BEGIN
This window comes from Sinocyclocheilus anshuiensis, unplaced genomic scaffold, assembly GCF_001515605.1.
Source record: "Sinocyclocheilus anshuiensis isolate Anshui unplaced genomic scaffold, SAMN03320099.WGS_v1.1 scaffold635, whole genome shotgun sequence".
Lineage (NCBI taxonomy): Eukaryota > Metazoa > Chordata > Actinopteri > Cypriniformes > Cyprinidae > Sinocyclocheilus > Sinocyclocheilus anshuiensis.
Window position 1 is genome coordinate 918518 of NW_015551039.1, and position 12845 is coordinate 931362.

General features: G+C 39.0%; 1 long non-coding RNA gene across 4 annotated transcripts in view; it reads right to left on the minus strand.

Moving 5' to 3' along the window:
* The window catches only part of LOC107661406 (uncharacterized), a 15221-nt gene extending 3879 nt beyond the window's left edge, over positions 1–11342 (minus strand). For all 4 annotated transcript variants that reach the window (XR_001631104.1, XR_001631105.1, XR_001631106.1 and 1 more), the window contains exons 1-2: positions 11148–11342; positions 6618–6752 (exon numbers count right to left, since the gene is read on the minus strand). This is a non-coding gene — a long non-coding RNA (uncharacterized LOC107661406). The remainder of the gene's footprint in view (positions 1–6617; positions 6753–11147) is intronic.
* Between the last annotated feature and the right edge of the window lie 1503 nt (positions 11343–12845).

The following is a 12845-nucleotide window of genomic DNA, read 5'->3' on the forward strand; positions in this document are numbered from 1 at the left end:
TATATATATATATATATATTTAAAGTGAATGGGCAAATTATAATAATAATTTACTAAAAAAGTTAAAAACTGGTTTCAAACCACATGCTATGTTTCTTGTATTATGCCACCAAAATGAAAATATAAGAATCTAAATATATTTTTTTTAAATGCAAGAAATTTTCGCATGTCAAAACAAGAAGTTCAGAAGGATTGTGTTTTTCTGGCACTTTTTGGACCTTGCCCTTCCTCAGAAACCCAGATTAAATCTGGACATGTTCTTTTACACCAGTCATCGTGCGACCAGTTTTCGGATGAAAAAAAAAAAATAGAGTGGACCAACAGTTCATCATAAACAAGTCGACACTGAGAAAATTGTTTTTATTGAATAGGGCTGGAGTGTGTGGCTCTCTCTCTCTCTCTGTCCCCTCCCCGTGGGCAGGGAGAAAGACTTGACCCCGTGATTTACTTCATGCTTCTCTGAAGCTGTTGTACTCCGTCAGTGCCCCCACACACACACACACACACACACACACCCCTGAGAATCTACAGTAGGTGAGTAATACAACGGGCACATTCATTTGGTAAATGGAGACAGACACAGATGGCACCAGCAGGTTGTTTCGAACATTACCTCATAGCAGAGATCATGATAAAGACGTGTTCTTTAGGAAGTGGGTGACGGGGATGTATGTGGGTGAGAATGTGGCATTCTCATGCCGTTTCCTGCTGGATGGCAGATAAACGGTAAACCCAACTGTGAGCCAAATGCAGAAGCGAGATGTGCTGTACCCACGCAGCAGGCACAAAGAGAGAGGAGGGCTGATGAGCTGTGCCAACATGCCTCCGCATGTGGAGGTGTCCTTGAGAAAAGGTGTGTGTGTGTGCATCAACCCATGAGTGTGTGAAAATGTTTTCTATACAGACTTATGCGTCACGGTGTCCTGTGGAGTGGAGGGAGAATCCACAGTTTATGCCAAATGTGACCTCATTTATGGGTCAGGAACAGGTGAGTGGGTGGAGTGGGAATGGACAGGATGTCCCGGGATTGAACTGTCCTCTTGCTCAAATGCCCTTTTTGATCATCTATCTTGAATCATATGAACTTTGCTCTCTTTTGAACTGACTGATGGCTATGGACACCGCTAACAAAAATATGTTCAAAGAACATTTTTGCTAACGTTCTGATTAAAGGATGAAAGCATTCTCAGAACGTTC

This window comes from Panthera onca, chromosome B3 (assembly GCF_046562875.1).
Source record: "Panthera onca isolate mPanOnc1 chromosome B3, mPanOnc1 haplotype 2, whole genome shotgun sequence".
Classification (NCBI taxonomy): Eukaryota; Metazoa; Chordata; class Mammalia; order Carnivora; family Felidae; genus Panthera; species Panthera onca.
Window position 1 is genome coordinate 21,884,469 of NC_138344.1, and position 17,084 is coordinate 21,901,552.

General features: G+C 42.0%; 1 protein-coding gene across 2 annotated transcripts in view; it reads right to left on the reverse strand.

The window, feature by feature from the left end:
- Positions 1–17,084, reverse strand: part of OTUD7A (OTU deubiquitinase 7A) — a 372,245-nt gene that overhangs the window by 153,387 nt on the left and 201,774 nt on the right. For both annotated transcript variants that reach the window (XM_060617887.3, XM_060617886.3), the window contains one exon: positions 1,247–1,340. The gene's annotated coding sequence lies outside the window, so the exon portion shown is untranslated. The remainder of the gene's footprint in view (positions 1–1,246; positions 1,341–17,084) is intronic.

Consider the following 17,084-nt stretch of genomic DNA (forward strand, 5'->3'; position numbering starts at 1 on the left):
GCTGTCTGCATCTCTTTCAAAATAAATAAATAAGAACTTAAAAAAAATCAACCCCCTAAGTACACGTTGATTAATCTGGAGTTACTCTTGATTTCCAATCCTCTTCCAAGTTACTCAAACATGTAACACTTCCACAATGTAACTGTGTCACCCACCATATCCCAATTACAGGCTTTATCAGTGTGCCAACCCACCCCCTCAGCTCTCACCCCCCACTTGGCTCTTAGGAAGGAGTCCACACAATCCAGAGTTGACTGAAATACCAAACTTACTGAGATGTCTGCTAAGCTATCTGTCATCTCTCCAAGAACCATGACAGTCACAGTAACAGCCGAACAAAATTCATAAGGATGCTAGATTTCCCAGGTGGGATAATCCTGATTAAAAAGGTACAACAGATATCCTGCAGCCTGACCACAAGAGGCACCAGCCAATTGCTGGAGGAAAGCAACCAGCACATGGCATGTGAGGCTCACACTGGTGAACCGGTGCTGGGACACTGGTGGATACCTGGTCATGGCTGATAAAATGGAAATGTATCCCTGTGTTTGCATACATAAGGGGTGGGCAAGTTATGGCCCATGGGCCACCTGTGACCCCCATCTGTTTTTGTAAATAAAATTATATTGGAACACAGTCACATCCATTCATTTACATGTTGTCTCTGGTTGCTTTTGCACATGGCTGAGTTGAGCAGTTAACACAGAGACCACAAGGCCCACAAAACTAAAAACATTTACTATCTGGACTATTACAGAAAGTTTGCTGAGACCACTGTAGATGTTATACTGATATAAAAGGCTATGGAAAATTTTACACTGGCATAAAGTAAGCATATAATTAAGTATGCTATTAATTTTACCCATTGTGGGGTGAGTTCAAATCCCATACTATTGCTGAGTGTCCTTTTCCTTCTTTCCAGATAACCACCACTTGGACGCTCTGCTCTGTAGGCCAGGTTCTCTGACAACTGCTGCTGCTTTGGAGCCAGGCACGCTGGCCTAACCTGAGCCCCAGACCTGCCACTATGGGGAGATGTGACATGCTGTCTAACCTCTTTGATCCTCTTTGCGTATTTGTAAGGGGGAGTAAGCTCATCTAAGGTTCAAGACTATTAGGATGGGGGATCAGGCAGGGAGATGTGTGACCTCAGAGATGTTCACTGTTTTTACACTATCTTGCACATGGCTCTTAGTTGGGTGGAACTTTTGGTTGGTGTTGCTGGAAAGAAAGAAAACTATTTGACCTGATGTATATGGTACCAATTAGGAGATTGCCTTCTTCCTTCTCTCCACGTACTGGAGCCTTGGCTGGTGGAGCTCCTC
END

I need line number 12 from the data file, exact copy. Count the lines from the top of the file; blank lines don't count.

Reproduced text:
Source record: "Panthera onca isolate mPanOnc1 chromosome B3, mPanOnc1 haplotype 2, whole genome shotgun sequence".